August 12, 2009
FROM: Robert J. Freeman, Executive Director
The staff of the Committee on Open Government is authorized to issue advisory opinions. The ensuing staff advisory opinion is based solely upon the information presented in your correspondence.
As you are aware, I have received your letter and the correspondence relating to it. You have sought an advisory opinion concerning your efforts in obtaining certain records from the State Senate.
By way of background, citing §88 of the Freedom of Information Law, you wrote on March 12 to the Senate public information officer and requested, “in electronic format (preferably a text format such as Word, or in a spreadsheet format such as Excel)”, the “most current New York State Senate ‘press list’ detailing all staff salaries.” The receipt of your request was acknowledged on March 17, and you were informed that the record is “available in hard copy” and would be forwarded to you upon payment of $9.50, 38 pages at $.25 per page. You responded the next day, again asking that the material be made available in an “electronic record.” On March 24, the Secretary of the Senate acknowledged receipt of your letter and indicated that you would receive a response within ten business days. Not having received a further response, you again wrote to Mr. Aponte, who reiterated that the record sought “is available in hard copy” and that it “will not be provided in an electronic format.”
In this regard, I offer the following comments.
First, the Freedom of Information Law is expansive, for it includes all records maintained by an agency or the State Legislature within its scope and defines the term “record” to mean:
"any information kept, held, filed, produced, reproduced by, with or for an agency or the state legislature, in any physical form whatsoever including, but not limited to, reports, statements, examinations, memoranda, opinions, folders, files, books, manuals, pamphlets, forms, papers, designs, drawings, maps, photos, letters, microfilms, computer tapes or discs, rules, regulations or codes."
Based on the foregoing, records, in whatever format or medium in which they may be kept, fall within the coverage of the Freedom of Information Law.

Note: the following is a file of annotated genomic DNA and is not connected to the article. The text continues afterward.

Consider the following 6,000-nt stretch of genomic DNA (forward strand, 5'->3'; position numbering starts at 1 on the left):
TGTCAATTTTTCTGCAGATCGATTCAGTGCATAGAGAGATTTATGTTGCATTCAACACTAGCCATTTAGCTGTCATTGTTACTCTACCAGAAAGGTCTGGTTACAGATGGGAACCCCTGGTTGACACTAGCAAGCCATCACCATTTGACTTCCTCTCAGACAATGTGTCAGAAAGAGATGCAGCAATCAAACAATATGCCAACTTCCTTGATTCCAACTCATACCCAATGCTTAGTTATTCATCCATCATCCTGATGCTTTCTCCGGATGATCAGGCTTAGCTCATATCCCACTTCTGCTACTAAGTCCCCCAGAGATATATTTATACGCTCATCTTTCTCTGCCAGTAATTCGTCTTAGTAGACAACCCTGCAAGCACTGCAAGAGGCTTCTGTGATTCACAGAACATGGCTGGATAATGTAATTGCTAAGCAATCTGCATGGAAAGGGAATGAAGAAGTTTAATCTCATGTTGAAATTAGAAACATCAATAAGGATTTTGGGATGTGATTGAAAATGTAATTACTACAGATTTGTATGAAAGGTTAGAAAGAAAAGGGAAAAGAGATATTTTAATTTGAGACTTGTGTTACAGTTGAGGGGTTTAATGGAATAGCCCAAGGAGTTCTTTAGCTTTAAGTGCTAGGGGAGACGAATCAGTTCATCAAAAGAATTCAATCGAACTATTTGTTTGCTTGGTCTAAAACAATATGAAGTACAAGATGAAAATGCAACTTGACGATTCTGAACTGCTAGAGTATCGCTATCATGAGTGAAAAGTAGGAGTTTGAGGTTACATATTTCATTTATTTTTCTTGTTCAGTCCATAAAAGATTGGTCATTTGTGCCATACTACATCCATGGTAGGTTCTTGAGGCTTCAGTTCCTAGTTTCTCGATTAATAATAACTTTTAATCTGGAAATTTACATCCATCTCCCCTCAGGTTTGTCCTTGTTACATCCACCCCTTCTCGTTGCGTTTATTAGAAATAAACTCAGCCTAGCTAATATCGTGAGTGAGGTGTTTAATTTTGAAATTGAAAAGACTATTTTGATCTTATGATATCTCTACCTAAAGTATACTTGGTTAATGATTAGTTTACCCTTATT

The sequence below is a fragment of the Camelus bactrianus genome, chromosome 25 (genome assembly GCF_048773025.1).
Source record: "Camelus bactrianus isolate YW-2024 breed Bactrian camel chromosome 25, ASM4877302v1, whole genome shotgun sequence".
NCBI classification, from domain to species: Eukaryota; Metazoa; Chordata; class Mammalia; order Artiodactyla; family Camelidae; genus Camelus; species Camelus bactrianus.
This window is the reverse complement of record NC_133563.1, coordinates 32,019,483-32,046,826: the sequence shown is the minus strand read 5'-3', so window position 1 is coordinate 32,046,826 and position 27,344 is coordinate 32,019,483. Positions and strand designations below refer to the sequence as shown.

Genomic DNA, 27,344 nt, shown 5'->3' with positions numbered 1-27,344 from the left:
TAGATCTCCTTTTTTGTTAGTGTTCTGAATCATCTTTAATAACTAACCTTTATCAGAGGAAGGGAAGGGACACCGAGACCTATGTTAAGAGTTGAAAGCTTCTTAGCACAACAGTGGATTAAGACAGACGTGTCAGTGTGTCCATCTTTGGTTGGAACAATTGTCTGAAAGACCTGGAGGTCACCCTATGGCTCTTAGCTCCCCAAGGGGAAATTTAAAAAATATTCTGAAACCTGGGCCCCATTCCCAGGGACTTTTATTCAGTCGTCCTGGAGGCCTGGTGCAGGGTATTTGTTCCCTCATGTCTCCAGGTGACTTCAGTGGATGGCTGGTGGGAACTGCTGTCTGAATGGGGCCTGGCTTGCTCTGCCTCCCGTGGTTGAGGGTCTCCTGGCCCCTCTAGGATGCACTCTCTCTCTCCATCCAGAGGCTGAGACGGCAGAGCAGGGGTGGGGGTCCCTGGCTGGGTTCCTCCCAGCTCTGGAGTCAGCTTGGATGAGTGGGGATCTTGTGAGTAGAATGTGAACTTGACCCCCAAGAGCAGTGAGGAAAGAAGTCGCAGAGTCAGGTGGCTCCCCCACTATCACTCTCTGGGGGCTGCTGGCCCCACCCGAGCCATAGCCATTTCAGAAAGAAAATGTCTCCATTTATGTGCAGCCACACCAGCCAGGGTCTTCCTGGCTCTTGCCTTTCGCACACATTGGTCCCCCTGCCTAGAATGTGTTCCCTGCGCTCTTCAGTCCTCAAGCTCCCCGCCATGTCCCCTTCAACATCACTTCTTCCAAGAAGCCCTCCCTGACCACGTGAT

Second, the record that you requested is among the few that must be “maintained” by the Senate and the Assembly. Section 88(3) of the Freedom of Information Law states that “Each house shall maintain and make available for public inspection and copying....(b) a record setting forth the name, public office address, title and salary of every officer or employee.”
Third, while I am unfamiliar with the means by which the record of your interested is stored, I believe that it can be assumed in most instances that records are now commonly prepared or generated on computers, as in the case of this response, which is being drafted on a pc. Once a record is prepared and stored electronically, it can be transferred to an electronic storage medium, i.e., a disk, or transmitted electronically, i.e., via email.
Moreover, as you pointed out, the Freedom of Information Law has been amended to require that records be made available via email. Section 89(3)(b) states in relevant part that: “All entities shall, provided such entity has reasonable means available, accept records submitted in the form of electronic mail and shall respond to such requests by electronic mail...” That being so, assuming that it has the ability to do so, the entity in question, the State Senate, must email the record at issue in response to your request that it do so in order to comply with law.
Additionally, prior to the enactment of amendments to the Freedom of Information Law dealing with email, judicial decisions indicated that entities subject to that statute must make records available in the medium of the applicant’s choice, when those entities had the capacity to do so with reasonable effort. For instance in Brownstone Publishers Inc. v. New York City Department of Buildings, the agency offered to make available a printout, and the question involved the agency's obligation to transfer electronic information from one electronic storage medium to another when it had the technical capacity to do so and when the applicant was willing to pay the actual cost of the transfer. As stated by the Appellate Division:
"The files are maintained in a computer format that Brownstone can employ directly into its system, which can be reproduced on computer tapes at minimal cost in a few hours time-a cost Brownstone agreed to assume (see, POL [section] 87 [b] [iii]). The DOB, apparently intending to discourage this and similar requests, agreed to provide the information only in hard copy, i.e., printed out on over a million sheets of paper, at a cost of $10,000 for the paper alone, which would take five or six weeks to complete. Brownstone would then have to reconvert the data into computer-usable form at a cost of hundreds of thousands of dollars.
"Public Officers Law [section] 87(2) provides that, 'Each agency shall...make available for public inspection and copying all records...' Section 86(4) includes in its definition of 'record', computer tapes or discs. The policy underlying the FOIL is 'to insure maximum public access to government records' (Matter of Scott, Sardano & Pomerantz v. Records Access Officer, 65 N.Y.2d 294, 296-297, 491 N.Y.S.2d 289, 480 N.E.2d 1071). Under the circumstances presented herein, it is clear that both the statute and its underlying policy require that the DOB comply with Brownstone's reasonable request to have the information, presently maintained in computer language, transferred onto computer tapes" [166 Ad 2d, 294, 295 (1990)].
Additionally, in a decision that cited Brownstone, it was held that: "[a]n agency which maintains in a computer format information sought by a F.O.I.L. request may be compelled to comply with the request to transfer information to computer disks or tape" (Samuel v. Mace, Supreme Court, Monroe County, December 11, 1992). That decision involved a request for a school district wide mailing list in the form of computer generated mailing labels. Since the district had the ability to generate the labels, the court ordered it to do so.